Finance Transformation – improving performance and planning
Adam Gates, Lead Principal at Odgers Connect, talks to finance transformation specialist Surit Patel, about transforming the finance function to improve business performance and planning
Transforming the finance function is still a relatively new concept for many organisations, especially when it comes to using enabling technologies and updating legacy systems and processes. Often, there is hesitation from CFOs and Boards to invest in finance transformation when the short-term reward is more immediately obvious and tangible in other functions. However, an increasingly complex business environment undergoing rapid evolution is now driving demand for CFOs to provide data-enabled decision-making tools and real-time financial analysis. Talking to finance transformation specialist and independent consultant Surit Patel, we found out how organisations can implement the right digital initiatives and technologies to successfully transform the finance function.
Organisations have been investing in the digital transformation of their product and service portfolios; this mix of new and legacy operations has resulted in the need to constantly review how processes are organised, simplified and automated. However, resistance has come from the difficulty in quantifying the benefits and the lack of best practices to draw on; “the place to start is business processes, not replacing technology,” Surit explained, “this is the low-hanging fruit that can deliver the highest benefit at the lowest cost. You need to convince the board with quick wins around process change and then, as they see the benefits, you can get the buy-in to invest in new technologies to support these new processes”.
By transforming processes first, you’re likely to achieve efficiencies in performance management and improve the ability to make decisions across finance wide areas of the organisation. This improved business information feeds into other projects and initiatives, resulting in better performance of the organisation. For example, by redesigning the business planning calendar in one organisation, Surit ensured that processes weren’t repeated across different departments and that the business as a whole was more coordinated, with relevant information provided at the right time. It’s something that required stakeholder engagement and meant organising workshops and planning sessions across the organisation.
With business processes aligned and benefits delivered, it’s easier to convince key stakeholders – i.e. the CEO and Board – of the benefits of investing in new technology-based enablers. What’s more, with a range of technological advances, digital transformation is now a more realistic goal for the finance function to achieve; it is becoming easier for example, to implement cloud based solutions, planning tools and connectivity platforms. Combined with the availability of larger data-sets and the accessibility of algorithms and analytics methods for teams to process them, it means that a lot of repetitive and time-consuming tasks can now be digitised.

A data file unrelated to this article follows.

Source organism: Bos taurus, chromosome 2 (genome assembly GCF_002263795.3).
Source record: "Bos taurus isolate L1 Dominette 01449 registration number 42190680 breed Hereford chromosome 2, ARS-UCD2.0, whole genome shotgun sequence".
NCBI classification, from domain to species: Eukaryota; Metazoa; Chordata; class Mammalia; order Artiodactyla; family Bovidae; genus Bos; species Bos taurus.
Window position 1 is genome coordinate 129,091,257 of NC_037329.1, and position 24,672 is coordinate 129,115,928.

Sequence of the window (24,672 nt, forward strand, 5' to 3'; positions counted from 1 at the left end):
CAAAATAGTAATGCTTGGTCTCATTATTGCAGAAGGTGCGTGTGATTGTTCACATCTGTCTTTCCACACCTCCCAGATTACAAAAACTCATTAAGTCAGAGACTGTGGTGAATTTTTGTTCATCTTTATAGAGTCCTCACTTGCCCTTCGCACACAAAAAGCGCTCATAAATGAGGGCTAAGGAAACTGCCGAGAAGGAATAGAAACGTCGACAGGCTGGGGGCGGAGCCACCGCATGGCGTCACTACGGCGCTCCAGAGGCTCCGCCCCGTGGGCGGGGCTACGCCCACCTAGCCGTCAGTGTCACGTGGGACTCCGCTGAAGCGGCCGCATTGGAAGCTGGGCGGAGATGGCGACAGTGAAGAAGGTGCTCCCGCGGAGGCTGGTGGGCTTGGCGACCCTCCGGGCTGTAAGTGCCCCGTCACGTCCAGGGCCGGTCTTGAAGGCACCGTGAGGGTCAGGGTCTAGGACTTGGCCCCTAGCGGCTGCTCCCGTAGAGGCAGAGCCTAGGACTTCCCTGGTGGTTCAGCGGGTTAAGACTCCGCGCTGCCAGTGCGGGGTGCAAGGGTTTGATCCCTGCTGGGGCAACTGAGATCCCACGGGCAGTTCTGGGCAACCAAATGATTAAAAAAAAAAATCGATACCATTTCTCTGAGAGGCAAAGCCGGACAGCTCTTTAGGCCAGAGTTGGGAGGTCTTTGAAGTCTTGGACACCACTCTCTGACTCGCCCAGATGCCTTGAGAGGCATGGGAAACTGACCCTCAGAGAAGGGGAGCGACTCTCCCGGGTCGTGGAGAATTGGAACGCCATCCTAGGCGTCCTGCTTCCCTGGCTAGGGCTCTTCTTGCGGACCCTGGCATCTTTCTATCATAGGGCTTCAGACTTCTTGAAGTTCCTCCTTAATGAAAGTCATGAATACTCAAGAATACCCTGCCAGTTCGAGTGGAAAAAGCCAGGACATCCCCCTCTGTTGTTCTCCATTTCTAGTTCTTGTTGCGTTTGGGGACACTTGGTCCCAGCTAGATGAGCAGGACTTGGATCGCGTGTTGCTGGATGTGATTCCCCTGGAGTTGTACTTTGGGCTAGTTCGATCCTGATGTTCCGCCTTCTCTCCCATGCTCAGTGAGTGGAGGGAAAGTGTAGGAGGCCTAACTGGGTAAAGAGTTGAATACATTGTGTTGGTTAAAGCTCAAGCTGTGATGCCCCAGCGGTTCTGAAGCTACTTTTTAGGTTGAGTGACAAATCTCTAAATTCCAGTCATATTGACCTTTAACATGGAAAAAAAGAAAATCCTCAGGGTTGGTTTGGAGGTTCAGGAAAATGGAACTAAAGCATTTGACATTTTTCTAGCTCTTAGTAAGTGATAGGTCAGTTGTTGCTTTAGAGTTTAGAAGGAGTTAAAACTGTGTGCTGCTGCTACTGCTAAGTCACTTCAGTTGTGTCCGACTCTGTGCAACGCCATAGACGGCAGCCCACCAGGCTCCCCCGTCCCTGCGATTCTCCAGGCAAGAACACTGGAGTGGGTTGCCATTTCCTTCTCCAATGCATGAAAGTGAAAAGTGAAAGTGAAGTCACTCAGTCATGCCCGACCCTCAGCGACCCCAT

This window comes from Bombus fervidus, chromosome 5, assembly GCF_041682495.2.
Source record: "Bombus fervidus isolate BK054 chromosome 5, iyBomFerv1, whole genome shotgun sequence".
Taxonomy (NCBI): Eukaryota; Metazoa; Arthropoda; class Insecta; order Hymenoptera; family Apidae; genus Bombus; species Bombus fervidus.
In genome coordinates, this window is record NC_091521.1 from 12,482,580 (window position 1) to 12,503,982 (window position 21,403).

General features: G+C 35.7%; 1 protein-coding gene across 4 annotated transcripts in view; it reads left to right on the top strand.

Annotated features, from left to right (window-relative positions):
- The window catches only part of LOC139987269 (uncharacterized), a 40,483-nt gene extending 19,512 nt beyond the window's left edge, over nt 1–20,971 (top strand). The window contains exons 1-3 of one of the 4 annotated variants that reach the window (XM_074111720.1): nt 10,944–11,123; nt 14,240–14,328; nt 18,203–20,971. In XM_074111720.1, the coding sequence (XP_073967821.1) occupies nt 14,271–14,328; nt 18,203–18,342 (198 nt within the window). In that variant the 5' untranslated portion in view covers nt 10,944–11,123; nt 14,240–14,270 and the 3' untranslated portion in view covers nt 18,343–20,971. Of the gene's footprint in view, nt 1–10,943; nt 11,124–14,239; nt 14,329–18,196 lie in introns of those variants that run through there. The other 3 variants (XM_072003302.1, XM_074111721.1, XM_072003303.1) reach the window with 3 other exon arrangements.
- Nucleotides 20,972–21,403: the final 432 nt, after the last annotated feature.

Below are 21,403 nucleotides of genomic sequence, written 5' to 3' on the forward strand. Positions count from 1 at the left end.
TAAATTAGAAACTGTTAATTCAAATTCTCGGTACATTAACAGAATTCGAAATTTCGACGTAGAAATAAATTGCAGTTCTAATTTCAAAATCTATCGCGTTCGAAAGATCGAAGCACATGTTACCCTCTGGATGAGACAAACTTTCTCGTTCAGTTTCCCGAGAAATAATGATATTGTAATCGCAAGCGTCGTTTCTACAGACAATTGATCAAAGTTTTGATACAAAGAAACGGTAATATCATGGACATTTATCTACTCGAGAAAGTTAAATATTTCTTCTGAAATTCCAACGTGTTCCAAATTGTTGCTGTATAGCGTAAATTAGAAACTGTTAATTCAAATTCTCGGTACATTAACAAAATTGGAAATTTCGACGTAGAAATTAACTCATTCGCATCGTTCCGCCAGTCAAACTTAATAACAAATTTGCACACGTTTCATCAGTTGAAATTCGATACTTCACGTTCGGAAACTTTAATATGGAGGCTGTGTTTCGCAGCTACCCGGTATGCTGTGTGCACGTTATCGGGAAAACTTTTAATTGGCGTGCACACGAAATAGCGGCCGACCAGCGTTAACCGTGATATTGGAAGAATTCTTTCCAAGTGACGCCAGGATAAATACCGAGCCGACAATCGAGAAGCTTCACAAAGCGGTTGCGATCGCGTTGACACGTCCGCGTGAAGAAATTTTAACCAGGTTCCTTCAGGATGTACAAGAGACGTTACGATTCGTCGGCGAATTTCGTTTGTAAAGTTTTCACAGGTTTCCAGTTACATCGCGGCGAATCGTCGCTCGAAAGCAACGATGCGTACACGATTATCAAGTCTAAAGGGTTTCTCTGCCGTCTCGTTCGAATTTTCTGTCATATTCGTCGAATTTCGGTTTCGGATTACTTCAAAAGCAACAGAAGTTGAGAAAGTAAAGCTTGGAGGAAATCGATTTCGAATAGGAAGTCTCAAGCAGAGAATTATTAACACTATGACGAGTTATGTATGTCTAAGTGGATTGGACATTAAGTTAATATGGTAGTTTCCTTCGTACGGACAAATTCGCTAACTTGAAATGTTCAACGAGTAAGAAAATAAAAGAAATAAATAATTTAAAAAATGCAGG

“Companies who haven’t invested in their finance function often face issues with their enterprise resource planning (ERP) systems. However, with a growth of Robotics Process Automation (RPA) systems, automating processes associated with ERP systems can now be achieved at low cost, resulting in time savings and teams being freed up to carry out more value added tasks,” Surit told me. RPA is proving an invaluable technology for finance teams. Budgeting and reporting segmentation are two areas that are often still carried out on spreadsheets but can be redesigned to be less manual and more insightful. It is these types of tasks, Surit informed me, which can easily be automated to improve efficiency.
Other technologies show equal promise for the finance function. The data to generate forecasts and influence strategic planning and decision making lies with the CFO and can be enhanced through the use of data visualisation and analytics tools to offer real-time financial information and insights to improve business performance. This includes sales data, orders, supply chain information, product demand and market statistics. By digitally transforming the finance function, CFOs can use this information to identify hidden growth opportunities and to create predictive ‘early-warning’ models around risk planning and compliance.
Transformation of the finance function will not be an all-encompassing overhaul. CFOs can start by identifying legacy processes that can be improved at a relatively low cost in order to demonstrate the value of transformation before engaging with new technologies. This is where an independent consultant can prove to be very effective in identifying high-value targets that can be used as proof points to ease in the eventual rollout of digital technologies across the entire function. With the business environment changing faster than ever and leaders placing more value on data-driven insights, the finance function is ripe for transformation. However, CFOs will need to take the first steps in engaging internal stakeholders if their vision for transformation is to be realised.
For more information, please contact Adam Gates or one of the team on 0207 518 2629